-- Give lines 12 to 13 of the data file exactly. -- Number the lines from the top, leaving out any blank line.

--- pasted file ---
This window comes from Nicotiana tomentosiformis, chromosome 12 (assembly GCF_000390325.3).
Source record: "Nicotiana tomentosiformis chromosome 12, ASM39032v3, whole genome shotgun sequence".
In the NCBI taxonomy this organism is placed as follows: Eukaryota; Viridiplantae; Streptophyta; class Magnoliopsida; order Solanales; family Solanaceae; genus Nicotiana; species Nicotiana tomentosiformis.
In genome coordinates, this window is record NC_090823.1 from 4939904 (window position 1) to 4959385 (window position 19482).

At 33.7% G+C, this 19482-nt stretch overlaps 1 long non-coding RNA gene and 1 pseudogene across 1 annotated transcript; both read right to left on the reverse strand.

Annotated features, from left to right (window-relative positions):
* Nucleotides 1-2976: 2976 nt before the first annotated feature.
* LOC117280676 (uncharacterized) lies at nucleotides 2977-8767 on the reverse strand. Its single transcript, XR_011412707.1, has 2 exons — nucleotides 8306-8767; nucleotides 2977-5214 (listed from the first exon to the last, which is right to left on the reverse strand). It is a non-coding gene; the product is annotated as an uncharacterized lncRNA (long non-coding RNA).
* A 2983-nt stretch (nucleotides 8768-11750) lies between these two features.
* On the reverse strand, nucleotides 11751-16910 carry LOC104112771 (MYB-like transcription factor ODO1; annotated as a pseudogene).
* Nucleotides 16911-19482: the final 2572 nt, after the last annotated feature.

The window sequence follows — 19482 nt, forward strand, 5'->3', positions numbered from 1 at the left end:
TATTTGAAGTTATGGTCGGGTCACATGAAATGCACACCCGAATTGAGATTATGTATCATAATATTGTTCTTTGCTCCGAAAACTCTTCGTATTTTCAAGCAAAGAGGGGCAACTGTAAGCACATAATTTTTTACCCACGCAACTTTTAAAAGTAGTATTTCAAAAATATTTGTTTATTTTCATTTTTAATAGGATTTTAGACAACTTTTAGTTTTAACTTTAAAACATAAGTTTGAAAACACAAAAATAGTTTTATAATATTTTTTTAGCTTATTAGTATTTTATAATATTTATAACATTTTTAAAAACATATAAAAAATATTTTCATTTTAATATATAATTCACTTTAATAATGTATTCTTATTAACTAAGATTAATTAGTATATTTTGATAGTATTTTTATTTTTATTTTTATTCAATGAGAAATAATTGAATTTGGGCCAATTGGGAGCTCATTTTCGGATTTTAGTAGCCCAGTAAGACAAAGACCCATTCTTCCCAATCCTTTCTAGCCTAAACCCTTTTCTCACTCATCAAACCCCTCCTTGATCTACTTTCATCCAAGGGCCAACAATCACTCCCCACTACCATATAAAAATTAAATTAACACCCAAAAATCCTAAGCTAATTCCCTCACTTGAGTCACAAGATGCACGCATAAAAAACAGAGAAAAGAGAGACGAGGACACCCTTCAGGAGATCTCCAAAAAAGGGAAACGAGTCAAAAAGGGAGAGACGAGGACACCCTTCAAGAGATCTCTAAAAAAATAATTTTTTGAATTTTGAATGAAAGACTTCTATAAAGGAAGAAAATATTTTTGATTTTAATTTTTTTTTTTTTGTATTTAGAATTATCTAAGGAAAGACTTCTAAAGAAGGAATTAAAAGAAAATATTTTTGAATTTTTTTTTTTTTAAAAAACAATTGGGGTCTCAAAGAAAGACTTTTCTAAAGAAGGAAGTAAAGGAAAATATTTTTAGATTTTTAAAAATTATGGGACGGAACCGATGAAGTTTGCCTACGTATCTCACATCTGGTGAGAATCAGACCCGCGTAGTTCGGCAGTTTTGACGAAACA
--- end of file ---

The window sequence follows — 19482 nt, forward strand, 5'->3', positions numbered from 1 at the left end:
TATTTGAAGTTATGGTCGGGTCACATGAAATGCACACCCGAATTGAGATTATGTATCATAATATTGTTCTTTGCTCCGAAAACTCTTCGTATTTTCAAGCAAAGAGGGGCAACTGTAAGCACATAATTTTTTACCCACGCAACTTTTAAAAGTAGTATTTCAAAAATATTTGTTTATTTTCATTTTTAATAGGATTTTAGACAACTTTTAGTTTTAACTTTAAAACATAAGTTTGAAAACACAAAAATAGTTTTATAATATTTTTTTAGCTTATTAGTATTTTATAATATTTATAACATTTTTAAAAACATATAAAAAATATTTTCATTTTAATATATAATTCACTTTAATAATGTATTCTTATTAACTAAGATTAATTAGTATATTTTGATAGTATTTTTATTTTTATTTTTATTCAATGAGAAATAATTGAATTTGGGCCAATTGGGAGCTCATTTTCGGATTTTAGTAGCCCAGTAAGACAAAGACCCATTCTTCCCAATCCTTTCTAGCCTAAACCCTTTTCTCACTCATCAAACCCCTCCTTGATCTACTTTCATCCAAGGGCCAACAATCACTCCCCACTACCATATAAAAATTAAATTAACACCCAAAAATCCTAAGCTAATTCCCTCACTTGAGTCACAAGATGCACGCATAAAAAACAGAGAAAAGAGAGACGAGGACACCCTTCAGGAGATCTCCAAAAAAGGGAAACGAGTCAAAAAGGGAGAGACGAGGACACCCTTCAAGAGATCTCTAAAAAAATAATTTTTTGAATTTTGAATGAAAGACTTCTATAAAGGAAGAAAATATTTTTGATTTTAATTTTTTTTTTTTTGTATTTAGAATTATCTAAGGAAAGACTTCTAAAGAAGGAATTAAAAGAAAATATTTTTGAATTTTTTTTTTTTTAAAAAACAATTGGGGTCTCAAAGAAAGACTTTTCTAAAGAAGGAAGTAAAGGAAAATATTTTTAGATTTTTAAAAATTATGGGACGGAACCGATGAAGTTTGCCTACGTATCTCACATCTGGTGAGAATCAGACCCGCGTAGTTCGGCAGTTTTGACGAAACA